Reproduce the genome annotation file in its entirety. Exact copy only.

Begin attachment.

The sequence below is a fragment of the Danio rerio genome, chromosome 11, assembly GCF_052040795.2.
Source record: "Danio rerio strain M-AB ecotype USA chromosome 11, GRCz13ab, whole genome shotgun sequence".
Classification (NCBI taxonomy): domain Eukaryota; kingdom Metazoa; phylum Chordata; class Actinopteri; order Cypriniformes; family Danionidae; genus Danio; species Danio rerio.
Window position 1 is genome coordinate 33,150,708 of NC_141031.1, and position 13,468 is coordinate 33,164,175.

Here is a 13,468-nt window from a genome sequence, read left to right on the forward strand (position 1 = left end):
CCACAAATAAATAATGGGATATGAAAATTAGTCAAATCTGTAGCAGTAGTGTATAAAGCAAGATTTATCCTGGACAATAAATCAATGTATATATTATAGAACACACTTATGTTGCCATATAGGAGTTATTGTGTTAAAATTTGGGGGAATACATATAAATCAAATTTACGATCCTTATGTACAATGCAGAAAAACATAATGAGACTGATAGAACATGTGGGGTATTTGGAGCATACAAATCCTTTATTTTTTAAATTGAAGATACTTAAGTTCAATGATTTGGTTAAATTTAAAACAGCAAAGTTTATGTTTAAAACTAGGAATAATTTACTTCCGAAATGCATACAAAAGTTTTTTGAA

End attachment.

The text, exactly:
The sequence below is a fragment of the Danio rerio genome, chromosome 11, assembly GCF_052040795.2.
Source record: "Danio rerio strain M-AB ecotype USA chromosome 11, GRCz13ab, whole genome shotgun sequence".
Classification (NCBI taxonomy): domain Eukaryota; kingdom Metazoa; phylum Chordata; class Actinopteri; order Cypriniformes; family Danionidae; genus Danio; species Danio rerio.
Window position 1 is genome coordinate 33,150,708 of NC_141031.1, and position 13,468 is coordinate 33,164,175.

Here is a 13,468-nt window from a genome sequence, read left to right on the forward strand (position 1 = left end):
CCACAAATAAATAATGGGATATGAAAATTAGTCAAATCTGTAGCAGTAGTGTATAAAGCAAGATTTATCCTGGACAATAAATCAATGTATATATTATAGAACACACTTATGTTGCCATATAGGAGTTATTGTGTTAAAATTTGGGGGAATACATATAAATCAAATTTACGATCCTTATGTACAATGCAGAAAAACATAATGAGACTGATAGAACATGTGGGGTATTTGGAGCATACAAATCCTTTATTTTTTAAATTGAAGATACTTAAGTTCAATGATTTGGTTAAATTTAAAACAGCAAAGTTTATGTTTAAAACTAGGAATAATTTACTTCCGAAATGCATACAAAAGTTTTTTGAA